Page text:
I worked in this area for about several months (moving away only when countywide floods struck in 2010), but because everything had more or less collapsed or was declared dangerous because of cracks in the structure, there were few safe places to stay. Each day I made the 2–3-hour commute, driving through the hills where you never knew when a landslide might happen. There were tremors for weeks following the earthquake. I had no funding to do any of this, but my husband had spared 500,000 rupees (about £5,000), and I was lucky to get a lot of volunteers – students and other architects – from Pakistan and abroad who came to help. There were maybe 50 or 70 villages all isolated on different hilltops (in an area 5000 ft above sea level). We divided ourselves into teams and travelled to the villages to carry out the work. In 2006, I set up a base camp on a hilly 6-acre lot amid pine trees which allowed us to continue to experiment with different kinds of materials and structures for seismic-resistant construction.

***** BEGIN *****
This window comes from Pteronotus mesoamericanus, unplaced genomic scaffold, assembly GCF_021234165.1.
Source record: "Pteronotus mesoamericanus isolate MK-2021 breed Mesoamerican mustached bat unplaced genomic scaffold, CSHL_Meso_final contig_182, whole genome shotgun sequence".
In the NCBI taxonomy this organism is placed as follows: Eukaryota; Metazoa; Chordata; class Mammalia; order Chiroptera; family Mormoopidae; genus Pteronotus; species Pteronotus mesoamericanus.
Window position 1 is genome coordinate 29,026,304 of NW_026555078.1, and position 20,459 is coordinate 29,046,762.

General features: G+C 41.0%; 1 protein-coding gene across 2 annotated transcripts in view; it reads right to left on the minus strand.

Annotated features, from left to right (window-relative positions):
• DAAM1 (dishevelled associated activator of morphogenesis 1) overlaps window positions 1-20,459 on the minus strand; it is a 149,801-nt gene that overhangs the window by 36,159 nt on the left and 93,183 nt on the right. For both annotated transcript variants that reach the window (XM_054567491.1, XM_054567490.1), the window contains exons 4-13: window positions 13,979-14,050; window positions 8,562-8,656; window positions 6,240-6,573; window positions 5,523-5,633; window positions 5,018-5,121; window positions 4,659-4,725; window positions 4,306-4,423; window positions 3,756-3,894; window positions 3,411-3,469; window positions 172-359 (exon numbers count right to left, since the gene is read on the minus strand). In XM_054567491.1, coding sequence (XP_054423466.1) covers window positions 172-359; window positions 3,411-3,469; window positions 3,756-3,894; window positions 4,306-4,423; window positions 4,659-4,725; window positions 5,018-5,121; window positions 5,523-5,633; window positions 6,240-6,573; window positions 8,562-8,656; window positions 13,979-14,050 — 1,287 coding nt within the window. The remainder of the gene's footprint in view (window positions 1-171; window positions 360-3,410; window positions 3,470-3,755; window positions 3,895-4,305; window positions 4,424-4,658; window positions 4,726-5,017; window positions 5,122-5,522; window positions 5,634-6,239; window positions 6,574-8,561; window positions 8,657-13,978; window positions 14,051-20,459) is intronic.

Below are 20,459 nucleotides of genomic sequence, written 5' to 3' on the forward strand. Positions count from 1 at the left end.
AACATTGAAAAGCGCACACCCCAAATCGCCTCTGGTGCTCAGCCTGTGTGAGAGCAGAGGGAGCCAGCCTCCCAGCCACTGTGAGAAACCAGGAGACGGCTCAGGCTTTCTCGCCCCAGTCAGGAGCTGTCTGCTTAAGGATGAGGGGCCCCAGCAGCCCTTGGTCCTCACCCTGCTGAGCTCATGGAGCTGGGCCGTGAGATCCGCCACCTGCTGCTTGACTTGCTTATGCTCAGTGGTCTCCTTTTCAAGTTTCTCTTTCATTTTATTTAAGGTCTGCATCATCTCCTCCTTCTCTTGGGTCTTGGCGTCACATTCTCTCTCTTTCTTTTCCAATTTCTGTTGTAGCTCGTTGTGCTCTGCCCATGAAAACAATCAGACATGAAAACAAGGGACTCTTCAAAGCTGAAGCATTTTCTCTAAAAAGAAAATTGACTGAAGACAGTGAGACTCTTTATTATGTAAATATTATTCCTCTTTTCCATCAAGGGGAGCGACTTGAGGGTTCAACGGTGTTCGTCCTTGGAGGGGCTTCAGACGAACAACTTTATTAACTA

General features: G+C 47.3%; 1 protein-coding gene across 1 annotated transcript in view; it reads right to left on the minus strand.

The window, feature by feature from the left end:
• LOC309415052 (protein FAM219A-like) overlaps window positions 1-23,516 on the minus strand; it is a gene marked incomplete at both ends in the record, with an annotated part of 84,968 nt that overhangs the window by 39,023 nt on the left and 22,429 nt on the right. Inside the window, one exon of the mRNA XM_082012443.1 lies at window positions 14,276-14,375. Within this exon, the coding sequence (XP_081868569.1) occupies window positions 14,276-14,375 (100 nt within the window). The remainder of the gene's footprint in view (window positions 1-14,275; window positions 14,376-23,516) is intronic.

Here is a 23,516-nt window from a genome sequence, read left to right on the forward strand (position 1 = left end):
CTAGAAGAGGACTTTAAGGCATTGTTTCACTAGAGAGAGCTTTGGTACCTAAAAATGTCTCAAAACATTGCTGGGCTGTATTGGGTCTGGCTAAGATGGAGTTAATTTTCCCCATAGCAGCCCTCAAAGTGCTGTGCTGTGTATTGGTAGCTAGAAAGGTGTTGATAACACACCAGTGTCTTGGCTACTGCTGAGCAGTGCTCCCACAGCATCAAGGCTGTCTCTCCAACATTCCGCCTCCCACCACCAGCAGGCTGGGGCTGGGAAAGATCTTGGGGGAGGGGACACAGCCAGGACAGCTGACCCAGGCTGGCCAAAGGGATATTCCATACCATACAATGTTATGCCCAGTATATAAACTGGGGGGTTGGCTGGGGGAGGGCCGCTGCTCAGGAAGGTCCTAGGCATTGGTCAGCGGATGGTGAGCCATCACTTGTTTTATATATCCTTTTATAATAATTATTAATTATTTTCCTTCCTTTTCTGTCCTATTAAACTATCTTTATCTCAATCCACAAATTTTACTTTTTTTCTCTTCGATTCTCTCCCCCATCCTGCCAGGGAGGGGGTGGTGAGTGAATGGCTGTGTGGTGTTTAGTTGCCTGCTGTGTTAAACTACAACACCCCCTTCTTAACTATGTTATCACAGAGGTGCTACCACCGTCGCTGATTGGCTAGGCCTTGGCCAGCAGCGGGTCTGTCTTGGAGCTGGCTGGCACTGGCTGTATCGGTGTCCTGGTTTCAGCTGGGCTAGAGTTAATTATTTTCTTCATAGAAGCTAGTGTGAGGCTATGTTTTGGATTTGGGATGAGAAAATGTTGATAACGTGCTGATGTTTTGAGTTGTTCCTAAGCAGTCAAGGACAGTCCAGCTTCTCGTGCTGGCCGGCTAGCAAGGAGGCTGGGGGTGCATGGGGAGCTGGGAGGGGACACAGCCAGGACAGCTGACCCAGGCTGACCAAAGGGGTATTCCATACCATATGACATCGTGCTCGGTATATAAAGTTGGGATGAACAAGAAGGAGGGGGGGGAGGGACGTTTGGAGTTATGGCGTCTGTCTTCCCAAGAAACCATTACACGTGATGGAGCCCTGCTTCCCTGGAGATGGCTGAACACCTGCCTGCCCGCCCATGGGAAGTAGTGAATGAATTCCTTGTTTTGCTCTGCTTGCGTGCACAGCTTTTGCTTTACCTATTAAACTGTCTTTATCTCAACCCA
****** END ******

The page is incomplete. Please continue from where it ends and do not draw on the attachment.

As a child I never really knew what real Pakistan was. I grew up in a very pampered and isolated manner because my father had worked for the British government as a civil servant. After independence in 1947, when Pakistan became a sovereign state, we continued to have those privileges. We were only allowed to move within an elite social circle, and never permitted to go into old parts of the city.